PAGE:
screening
FILM
Ta’ang
,
,
148’

“Cinema can’t get more iconic than this, as the Ta’ang, made itinerant by war, create shelter with whatever they can find, which usually means sticks and stones. Wang watches as a group tries to build a frame for a tarpaulin roof with bamboo poles scavenged from what grows along the road. The poles tumble into a pile before any improvised structure can stand. It’s the myth of Sisyphus, in Southeast Asia. As the sounds of fighting get closer, the Ta’ang are back on the road again, marching from a camp to destinations inside China’s Yunnan province. Sometimes they harvest sugar cane, but they are essentially the walking poor. Wang’s signature contemplative shots make Fred Wiseman’s seem hurried. His extended observations remind us of a perennial truth about war. For combatants and for the refugees that Wang watches, time is experienced with long periods of inactivity and sudden bursts of urgency that force them to move immediately. It’s an odd paradox here that Wang’s camera, viewing the Ta’ang at tactile range, is remarkably steadfast, capturing moments of mothers talking, children playing, and conversations halting when artillery fire in the distance gets louder. The longer Wang looks at the Ta’ang, the more human this seemingly undifferentiated stream of refugees becomes. And the closer we get to mud, filthy bowls of rice and open streams, the more universal the images are. In the film’s deliberate pace, and in its dignified fatalism, Robert Bresson comes to mind.”

David D’Arcy1

 

New Left Review: But didn’t you anticipate resistance from your audience? And what were the main problems in making the film?

Wang Bing: Resistance? I never thought about such things. If you want to make a film, you have to work on it, to realize your plan from start to finish. For me, my job is to get things done. It didn’t involve much exploration of the language of presentation and representation. It was mainly the actual work, practical matters on a daily basis. I didn’t have much difficulty getting into the factories, making friends with workers, and so on. That was all quite simple. The most difficult part of filmmaking is money. You need to shoot every day, to manage a mass of details every day. The work required a continuous input of material resources. Basically my friends and my family supported me.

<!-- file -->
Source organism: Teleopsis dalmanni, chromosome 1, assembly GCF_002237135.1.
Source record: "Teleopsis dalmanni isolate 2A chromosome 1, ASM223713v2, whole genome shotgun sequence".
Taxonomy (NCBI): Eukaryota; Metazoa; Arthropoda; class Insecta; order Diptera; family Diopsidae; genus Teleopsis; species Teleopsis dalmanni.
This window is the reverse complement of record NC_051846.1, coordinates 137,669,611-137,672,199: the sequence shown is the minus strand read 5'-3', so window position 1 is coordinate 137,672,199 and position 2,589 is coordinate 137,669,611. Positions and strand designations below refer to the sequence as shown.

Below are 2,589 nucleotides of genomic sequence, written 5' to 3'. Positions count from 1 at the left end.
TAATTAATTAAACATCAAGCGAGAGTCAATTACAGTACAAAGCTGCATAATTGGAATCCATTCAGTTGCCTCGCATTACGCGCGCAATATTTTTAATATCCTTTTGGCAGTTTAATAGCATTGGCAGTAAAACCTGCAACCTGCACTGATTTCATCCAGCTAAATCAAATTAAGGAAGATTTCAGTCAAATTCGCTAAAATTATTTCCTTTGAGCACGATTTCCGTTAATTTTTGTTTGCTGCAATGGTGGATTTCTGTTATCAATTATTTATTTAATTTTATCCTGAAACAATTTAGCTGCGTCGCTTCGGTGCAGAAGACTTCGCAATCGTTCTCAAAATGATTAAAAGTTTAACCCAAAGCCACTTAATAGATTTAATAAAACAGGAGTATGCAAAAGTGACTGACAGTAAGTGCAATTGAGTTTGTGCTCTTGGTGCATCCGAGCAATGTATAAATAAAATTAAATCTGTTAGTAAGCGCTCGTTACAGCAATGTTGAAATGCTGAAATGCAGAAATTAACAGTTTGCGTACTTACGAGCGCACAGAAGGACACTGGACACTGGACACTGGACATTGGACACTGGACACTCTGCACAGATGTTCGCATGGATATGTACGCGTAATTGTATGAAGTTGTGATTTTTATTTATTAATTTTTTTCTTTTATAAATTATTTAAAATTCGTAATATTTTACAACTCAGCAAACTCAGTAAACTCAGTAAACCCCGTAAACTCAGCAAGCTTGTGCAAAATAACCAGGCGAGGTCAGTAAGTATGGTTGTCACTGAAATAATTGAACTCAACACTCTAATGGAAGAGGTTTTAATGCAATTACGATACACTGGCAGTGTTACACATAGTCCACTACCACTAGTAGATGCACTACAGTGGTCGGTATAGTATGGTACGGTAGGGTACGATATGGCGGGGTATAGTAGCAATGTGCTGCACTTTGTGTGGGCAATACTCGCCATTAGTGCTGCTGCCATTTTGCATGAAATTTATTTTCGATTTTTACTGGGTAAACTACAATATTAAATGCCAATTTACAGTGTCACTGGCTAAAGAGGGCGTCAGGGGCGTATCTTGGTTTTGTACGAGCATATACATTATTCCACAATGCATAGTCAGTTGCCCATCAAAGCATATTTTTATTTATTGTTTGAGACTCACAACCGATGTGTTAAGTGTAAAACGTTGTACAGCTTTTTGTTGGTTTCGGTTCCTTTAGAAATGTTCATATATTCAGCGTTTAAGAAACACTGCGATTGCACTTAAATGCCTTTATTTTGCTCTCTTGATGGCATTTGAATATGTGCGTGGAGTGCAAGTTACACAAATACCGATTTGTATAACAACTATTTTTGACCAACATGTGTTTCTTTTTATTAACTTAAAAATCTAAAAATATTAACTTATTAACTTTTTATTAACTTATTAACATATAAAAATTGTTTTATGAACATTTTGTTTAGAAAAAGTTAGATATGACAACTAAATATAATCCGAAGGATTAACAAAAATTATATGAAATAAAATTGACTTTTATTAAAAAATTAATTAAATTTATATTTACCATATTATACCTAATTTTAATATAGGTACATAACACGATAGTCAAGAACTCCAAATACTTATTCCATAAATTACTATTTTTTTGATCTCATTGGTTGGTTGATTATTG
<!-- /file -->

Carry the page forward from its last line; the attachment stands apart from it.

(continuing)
New Left Review in conversation with Wang Bing2

Tue 19 Sep 2017, 20:00
BOZAR, Brussels
PART OF
FILM
Ta’ang
,
,
148’

“Cinema can’t get more iconic than this, as the Ta’ang, made itinerant by war, create shelter with whatever they can find, which usually means sticks and stones. Wang watches as a group tries to build a frame for a tarpaulin roof with bamboo poles scavenged from what grows along the road. The poles tumble into a pile before any improvised structure can stand. It’s the myth of Sisyphus, in Southeast Asia. As the sounds of fighting get closer, the Ta’ang are back on the road again, marching from a camp to destinations inside China’s Yunnan province. Sometimes they harvest sugar cane, but they are essentially the walking poor. Wang’s signature contemplative shots make Fred Wiseman’s seem hurried. His extended observations remind us of a perennial truth about war. For combatants and for the refugees that Wang watches, time is experienced with long periods of inactivity and sudden bursts of urgency that force them to move immediately. It’s an odd paradox here that Wang’s camera, viewing the Ta’ang at tactile range, is remarkably steadfast, capturing moments of mothers talking, children playing, and conversations halting when artillery fire in the distance gets louder. The longer Wang looks at the Ta’ang, the more human this seemingly undifferentiated stream of refugees becomes. And the closer we get to mud, filthy bowls of rice and open streams, the more universal the images are. In the film’s deliberate pace, and in its dignified fatalism, Robert Bresson comes to mind.”

David D’Arcy1

 

New Left Review: But didn’t you anticipate resistance from your audience? And what were the main problems in making the film?

Wang Bing: Resistance? I never thought about such things. If you want to make a film, you have to work on it, to realize your plan from start to finish. For me, my job is to get things done. It didn’t involve much exploration of the language of presentation and representation. It was mainly the actual work, practical matters on a daily basis. I didn’t have much difficulty getting into the factories, making friends with workers, and so on. That was all quite simple. The most difficult part of filmmaking is money. You need to shoot every day, to manage a mass of details every day. The work required a continuous input of material resources. Basically my friends and my family supported me.

New Left Review in conversation with Wang Bing2